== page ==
• 20. ◦ What we know about Bouncebacks and misdiagnosis in the ED ◦ Thinking & Bouncebacks and misdiagnosis in the ED ◦ Thinking & the legal standard ◦ Case examples (tribunal; court; coroner) ◦ Conclusions and challenges
  • 21.  58 year old man presents to a tertiary ED  Abdominal pain and vomiting.  Category 2 for pain and tachycardia (130): ―This is like my renal colic Doc”. Phx HTN and smoker  ECG SR no ischaemic changes; U/A – moderate blood; HTN 150/80.  High analgesic requirement in ED but eventually settles.  Remains hypertensive (150 – 160 systolic) and discharged home.  Renal colic. No US attempted (patient obese).  Local protocol recommends CT KUB to confirm stone/exclude other pathologies ie (a leaking abdominal aneurysm) if: over 50 or diagnostic uncertainty.  Four hours later, bouncesback to ED after a collapse at home. Dies from massive haemorrhage and shock secondary to ruptured abdominal aortic aneurysm.
  • 22. NZ Health & Disability Commissioner – ED Registrar (Dr C) and Otago District Health Board (2008) System 1 vs System 2  System 1 (quick, pattern recognition, confirmation by a single positive test) vs System 2 (logical, stepwise approach; any features that don‘t fit difficult u/s exam; persistent hypertension)  Based on simple pattern recognition; an intuitive response (System 1) vs logical (System 2) (illogical to ignore a guideline?) Metacognition  Multiple factors  Framing effect (―this is like my renal colic‖)  Anchoring bias (―UA was positive‖), choose to ignore other high risk factors for a vascular catastrophe  Cognitive overload (registrar was exhausted)  Availability bias (renal colic is a familiar dx) ―…was working alone and with an unsafe workload. He was tired and hungry and did not have an adequate opportunity to consider this case in a measured manner..‖ (No System 2) ―…Senior Emergency Physicians use judgement and experience to make a diagnosis and reduce needless investigations and consultation, regardless of guidelines. Registrars strive to emulate this pattern and must make independent decisions in order to progress…‖ (System 1 expressly favoured)
  • 23.  A 37 year old man. Presents to ED. Triage category 4 (PR 130). Looks well.  Diarrhea, sore throat, headache, cough and difficulty breathing.  Phx asthma and frequent alcohol consumption. Smoker.  Moderate dehydration and likely viral bronchitis. Tx.  2hrs later vitals are recorded and abnormal, but looks well. DC‘d.  Tachycardia? not unusual due to a combination of his acute illness, use of ventolin (a bronchodilator) and moderate dehydration.  Bouncesback to GP next day worse: ―patient has bronchitis….viral illness‖, notes a persistent tachycardia (PR 113). Differential of cardiomyopathy.  Two further consultations with GP and investigations. Referral made to a cardiologist (day 5 of illness) .  Final bounceback patient suffers asystolic arrest due to cardiomyopathy.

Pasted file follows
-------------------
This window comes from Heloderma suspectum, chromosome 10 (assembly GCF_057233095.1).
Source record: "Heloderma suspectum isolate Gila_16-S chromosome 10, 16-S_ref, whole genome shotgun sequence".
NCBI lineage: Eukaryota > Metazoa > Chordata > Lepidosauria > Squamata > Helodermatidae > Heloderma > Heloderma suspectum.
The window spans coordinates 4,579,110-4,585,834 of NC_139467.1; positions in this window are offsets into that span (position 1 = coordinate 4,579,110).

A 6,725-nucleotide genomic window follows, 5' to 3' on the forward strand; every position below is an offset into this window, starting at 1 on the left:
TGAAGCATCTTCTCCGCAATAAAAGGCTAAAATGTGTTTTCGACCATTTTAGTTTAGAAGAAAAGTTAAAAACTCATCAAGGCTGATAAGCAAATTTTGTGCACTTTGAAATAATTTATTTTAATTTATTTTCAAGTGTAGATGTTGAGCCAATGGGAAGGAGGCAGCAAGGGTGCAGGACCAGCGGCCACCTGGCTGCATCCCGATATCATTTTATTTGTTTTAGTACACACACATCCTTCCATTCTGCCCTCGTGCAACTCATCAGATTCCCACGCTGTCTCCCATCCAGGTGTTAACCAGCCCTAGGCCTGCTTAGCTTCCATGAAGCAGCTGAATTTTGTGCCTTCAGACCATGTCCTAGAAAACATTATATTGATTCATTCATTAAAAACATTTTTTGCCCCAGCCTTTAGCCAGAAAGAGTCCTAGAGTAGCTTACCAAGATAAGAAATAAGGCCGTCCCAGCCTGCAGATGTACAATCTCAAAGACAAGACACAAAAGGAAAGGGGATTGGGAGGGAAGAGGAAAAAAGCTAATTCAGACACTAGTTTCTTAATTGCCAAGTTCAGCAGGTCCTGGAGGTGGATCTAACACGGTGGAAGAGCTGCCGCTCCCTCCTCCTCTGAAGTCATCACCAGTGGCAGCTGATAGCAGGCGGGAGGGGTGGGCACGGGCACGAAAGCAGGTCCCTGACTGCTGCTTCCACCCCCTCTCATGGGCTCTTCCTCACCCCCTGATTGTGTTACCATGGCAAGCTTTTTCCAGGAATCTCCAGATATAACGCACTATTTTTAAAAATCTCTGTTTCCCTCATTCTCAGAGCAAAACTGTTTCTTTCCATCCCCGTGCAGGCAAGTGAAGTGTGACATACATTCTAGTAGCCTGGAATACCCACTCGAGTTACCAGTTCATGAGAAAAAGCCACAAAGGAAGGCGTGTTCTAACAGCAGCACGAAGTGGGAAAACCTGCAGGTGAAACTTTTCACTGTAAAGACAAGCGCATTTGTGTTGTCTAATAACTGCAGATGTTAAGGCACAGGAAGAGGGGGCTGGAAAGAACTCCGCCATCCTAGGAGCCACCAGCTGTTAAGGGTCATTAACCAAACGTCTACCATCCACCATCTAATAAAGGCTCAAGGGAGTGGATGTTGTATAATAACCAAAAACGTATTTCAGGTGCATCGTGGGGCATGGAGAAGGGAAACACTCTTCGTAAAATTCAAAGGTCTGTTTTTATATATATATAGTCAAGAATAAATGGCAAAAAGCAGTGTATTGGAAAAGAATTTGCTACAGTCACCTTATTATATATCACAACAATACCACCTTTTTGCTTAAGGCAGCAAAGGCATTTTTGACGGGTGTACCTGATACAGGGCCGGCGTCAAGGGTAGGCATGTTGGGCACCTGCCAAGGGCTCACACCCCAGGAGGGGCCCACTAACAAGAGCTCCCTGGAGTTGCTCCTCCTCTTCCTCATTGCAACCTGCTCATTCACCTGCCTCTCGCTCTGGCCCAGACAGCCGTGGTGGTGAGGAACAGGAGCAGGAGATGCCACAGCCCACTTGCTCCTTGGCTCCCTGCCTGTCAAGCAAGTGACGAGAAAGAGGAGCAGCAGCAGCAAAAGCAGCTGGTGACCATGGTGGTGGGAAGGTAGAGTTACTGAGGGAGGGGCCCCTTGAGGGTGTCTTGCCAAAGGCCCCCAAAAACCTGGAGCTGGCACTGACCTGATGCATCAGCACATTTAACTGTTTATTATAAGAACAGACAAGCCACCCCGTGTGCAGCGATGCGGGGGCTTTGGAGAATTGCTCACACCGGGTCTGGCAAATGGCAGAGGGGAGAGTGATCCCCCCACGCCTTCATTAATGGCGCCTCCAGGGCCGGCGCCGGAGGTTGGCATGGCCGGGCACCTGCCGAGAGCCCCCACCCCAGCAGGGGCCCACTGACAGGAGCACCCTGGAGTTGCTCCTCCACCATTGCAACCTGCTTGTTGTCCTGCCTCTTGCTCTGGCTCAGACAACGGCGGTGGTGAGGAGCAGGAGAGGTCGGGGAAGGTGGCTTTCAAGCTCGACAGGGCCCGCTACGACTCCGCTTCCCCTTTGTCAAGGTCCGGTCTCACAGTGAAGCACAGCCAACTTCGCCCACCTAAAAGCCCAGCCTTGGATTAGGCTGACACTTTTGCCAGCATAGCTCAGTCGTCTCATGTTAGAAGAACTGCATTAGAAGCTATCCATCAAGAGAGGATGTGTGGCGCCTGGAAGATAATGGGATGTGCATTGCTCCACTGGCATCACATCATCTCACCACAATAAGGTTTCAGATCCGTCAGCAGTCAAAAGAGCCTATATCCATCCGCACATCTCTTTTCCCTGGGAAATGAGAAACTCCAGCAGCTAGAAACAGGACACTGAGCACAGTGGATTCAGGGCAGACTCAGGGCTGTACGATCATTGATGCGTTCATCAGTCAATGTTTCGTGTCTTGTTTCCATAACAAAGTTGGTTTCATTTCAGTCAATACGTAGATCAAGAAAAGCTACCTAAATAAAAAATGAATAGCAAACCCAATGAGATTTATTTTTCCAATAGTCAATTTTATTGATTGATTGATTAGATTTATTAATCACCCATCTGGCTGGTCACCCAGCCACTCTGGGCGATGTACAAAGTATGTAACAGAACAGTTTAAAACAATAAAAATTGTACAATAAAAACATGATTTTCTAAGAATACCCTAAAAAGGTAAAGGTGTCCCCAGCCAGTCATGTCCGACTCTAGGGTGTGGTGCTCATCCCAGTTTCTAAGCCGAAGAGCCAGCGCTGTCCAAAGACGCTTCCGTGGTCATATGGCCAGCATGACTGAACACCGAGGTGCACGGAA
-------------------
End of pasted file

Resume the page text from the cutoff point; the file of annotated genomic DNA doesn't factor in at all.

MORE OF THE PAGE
• 24. McKay v McPherson [2010] VCC 585  Both doctors (ED and GP) found negligent and in contravention of Wrongs Act (Vic) for not acting on abnormal vital signs (and not referring earlier). Note taking and documentation.  System 1 vs System 2 ◦ Other available alternatives to explain the patients persistent tachycardia and low oxygen sats (System 1: ―Looked well..‖). Documentation lacked any reflection of cognitive interrogation ◦ The wrong option is to summarily dismiss an abnormal finding, without noting that it has been identified and how its presence factors into the decision making process (System 2) ◦ ―…the defendant adhered to a provisional diagnosis even when symptoms persisted which should have made the doctor reconsider his or her initial diagnosis‖ — O’Shea v Sullivan (1994) Aust Torts Reports 81-273 (System 2)  Metacognition ◦ Diagnostic momentum – the biggest impediment is a prior diagnosis